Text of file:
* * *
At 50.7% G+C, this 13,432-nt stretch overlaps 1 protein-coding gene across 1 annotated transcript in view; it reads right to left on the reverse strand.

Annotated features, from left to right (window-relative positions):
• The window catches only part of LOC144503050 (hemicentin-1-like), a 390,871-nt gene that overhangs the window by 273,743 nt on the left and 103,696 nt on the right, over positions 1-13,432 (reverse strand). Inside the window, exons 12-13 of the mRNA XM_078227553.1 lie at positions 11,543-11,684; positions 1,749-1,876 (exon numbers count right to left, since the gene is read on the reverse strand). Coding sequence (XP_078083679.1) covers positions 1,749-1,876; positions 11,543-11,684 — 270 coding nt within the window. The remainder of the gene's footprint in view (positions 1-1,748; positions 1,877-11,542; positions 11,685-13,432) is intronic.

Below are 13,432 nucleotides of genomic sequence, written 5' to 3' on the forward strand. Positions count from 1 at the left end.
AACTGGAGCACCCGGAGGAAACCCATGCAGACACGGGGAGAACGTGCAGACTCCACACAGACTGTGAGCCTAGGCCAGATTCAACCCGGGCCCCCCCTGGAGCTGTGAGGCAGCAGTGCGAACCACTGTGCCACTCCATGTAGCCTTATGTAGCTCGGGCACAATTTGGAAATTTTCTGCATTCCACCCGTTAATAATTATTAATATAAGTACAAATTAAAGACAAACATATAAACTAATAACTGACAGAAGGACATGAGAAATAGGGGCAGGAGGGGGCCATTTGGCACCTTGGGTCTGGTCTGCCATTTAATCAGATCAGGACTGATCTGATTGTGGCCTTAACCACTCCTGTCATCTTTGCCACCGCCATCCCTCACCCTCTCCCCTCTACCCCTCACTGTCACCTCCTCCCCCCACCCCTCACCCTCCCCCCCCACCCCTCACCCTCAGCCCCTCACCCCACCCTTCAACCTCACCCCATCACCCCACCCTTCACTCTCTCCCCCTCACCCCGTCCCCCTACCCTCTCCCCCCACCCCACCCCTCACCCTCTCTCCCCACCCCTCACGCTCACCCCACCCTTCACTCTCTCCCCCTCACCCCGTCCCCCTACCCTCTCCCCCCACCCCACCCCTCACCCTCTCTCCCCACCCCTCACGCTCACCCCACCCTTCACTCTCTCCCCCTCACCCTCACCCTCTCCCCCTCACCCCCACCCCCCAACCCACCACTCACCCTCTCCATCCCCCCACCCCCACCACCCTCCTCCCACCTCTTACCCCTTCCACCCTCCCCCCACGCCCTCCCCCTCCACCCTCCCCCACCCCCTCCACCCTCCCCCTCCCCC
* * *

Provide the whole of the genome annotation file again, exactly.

At 50.7% G+C, this 13,432-nt stretch overlaps 1 protein-coding gene across 1 annotated transcript in view; it reads right to left on the reverse strand.

Annotated features, from left to right (window-relative positions):
• The window catches only part of LOC144503050 (hemicentin-1-like), a 390,871-nt gene that overhangs the window by 273,743 nt on the left and 103,696 nt on the right, over positions 1-13,432 (reverse strand). Inside the window, exons 12-13 of the mRNA XM_078227553.1 lie at positions 11,543-11,684; positions 1,749-1,876 (exon numbers count right to left, since the gene is read on the reverse strand). Coding sequence (XP_078083679.1) covers positions 1,749-1,876; positions 11,543-11,684 — 270 coding nt within the window. The remainder of the gene's footprint in view (positions 1-1,748; positions 1,877-11,542; positions 11,685-13,432) is intronic.

Below are 13,432 nucleotides of genomic sequence, written 5' to 3' on the forward strand. Positions count from 1 at the left end.
AACTGGAGCACCCGGAGGAAACCCATGCAGACACGGGGAGAACGTGCAGACTCCACACAGACTGTGAGCCTAGGCCAGATTCAACCCGGGCCCCCCCTGGAGCTGTGAGGCAGCAGTGCGAACCACTGTGCCACTCCATGTAGCCTTATGTAGCTCGGGCACAATTTGGAAATTTTCTGCATTCCACCCGTTAATAATTATTAATATAAGTACAAATTAAAGACAAACATATAAACTAATAACTGACAGAAGGACATGAGAAATAGGGGCAGGAGGGGGCCATTTGGCACCTTGGGTCTGGTCTGCCATTTAATCAGATCAGGACTGATCTGATTGTGGCCTTAACCACTCCTGTCATCTTTGCCACCGCCATCCCTCACCCTCTCCCCTCTACCCCTCACTGTCACCTCCTCCCCCCACCCCTCACCCTCCCCCCCCACCCCTCACCCTCAGCCCCTCACCCCACCCTTCAACCTCACCCCATCACCCCACCCTTCACTCTCTCCCCCTCACCCCGTCCCCCTACCCTCTCCCCCCACCCCACCCCTCACCCTCTCTCCCCACCCCTCACGCTCACCCCACCCTTCACTCTCTCCCCCTCACCCCGTCCCCCTACCCTCTCCCCCCACCCCACCCCTCACCCTCTCTCCCCACCCCTCACGCTCACCCCACCCTTCACTCTCTCCCCCTCACCCTCACCCTCTCCCCCTCACCCCCACCCCCCAACCCACCACTCACCCTCTCCATCCCCCCACCCCCACCACCCTCCTCCCACCTCTTACCCCTTCCACCCTCCCCCCACGCCCTCCCCCTCCACCCTCCCCCACCCCCTCCACCCTCCCCCTCCCCC